The lemon craze certainly appears to be in full swing in Florida. Growers are gravitating to the prospect of a citrus crop that continues to produce in an HLB environment, even when surrounded by infected trees. Growers need a citrus variety that will hold on the trees and that is in relatively high demand. Though nurseries remain the primary source of information and guidance relative to planting decisions, some nurseries are reticent to engage on the issue; because like the rest of the industry, they have very little experience with lemons.
Other than some specialized lemon plantings for the fresh market and small volumes for processing, Florida has been a minor player in the lemon market since the 1962 freeze. Coke (Minute Maid) did plant some acreage in the 1960s and the Seminole Tribe of Florida followed suit in the 1970s, collectively producing an estimated 550,000 boxes of lemons. It has been reported Minute Maid abandoned its acreage in 1980s after freezes and eventually for economic reasons. However, necessity remains the mother of invention and growers now appear willing to put their frost-protection skills to the test in order to supply market demand.
Demand for the Product
Lemon demand flows from two markets: juice and oil. Lemonade and variants thereof are among the fastest growing products in the beverage category. Florida’s climate is ideal for juice production. When you add robust tree performance into the discussion, it should come as no surprise that Florida citrus growers are gravitating to lemons. What adds another dimension to the lemon conversation is the second and perhaps more important market: lemon oil. Global demand for lemon oil remains strong. This summer, the price was hovering around $24 per pound. Oil recovery and oil quality will be key factors for processing plants entering this market. Both factor into grower returns and decisions related to varieties.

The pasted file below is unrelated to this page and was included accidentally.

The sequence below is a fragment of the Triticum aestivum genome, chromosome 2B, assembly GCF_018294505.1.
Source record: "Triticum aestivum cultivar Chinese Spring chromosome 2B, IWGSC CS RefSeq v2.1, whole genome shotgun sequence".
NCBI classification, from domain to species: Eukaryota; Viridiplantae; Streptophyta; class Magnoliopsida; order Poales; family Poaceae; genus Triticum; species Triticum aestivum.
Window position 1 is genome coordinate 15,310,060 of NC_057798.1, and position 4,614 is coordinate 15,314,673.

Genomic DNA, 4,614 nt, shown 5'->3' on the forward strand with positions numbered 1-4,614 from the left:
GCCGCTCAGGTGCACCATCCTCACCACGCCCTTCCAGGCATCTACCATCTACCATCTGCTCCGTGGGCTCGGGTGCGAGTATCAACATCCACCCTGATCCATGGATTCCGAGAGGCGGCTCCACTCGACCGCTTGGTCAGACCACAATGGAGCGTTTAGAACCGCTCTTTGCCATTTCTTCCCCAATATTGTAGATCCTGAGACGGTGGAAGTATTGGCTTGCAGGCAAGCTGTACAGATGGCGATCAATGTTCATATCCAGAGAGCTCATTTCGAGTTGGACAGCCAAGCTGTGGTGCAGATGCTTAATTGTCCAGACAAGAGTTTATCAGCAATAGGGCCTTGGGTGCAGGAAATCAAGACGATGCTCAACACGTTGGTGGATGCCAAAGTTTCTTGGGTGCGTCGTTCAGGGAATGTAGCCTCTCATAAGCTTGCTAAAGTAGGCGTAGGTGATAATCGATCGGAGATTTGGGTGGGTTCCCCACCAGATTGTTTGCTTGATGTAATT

Fresh vs. Processed
Undoubtedly, most of the new lemon plantings will go into the processed channel. Florida has only one fresh packinghouse running lemons. Indian River Exchange Packers (IREP) starts its season with lemons, and has a level of expertise with harvesting, packing, and marketing. Lemons require a different de-greening temperature range than other citrus, and IREP has made this investment and is well positioned to benefit from recent plantings. That being said, production of Florida lemons for the fresh market presents a load of challenges.
First, harvesting begins (depending on available volume) somewhere between mid-July and mid-August. It requires some careful planning and management to move from lemons to the next earliest varieties without a time gap. Second, like other citrus, lemons for the fresh market must be harvested when they are dry. Since lemons mature during the rainy season and cannot be harvested until early afternoon, and inevitably, the rains come in mid- to late afternoon, the balancing act can be frustrating and expensive.
Adding to the dilemma of handling in the field is the fact lemons have a high degree of susceptibility to skin breakdown. Blue and green molds and sour rot are challenges to the packinghouse.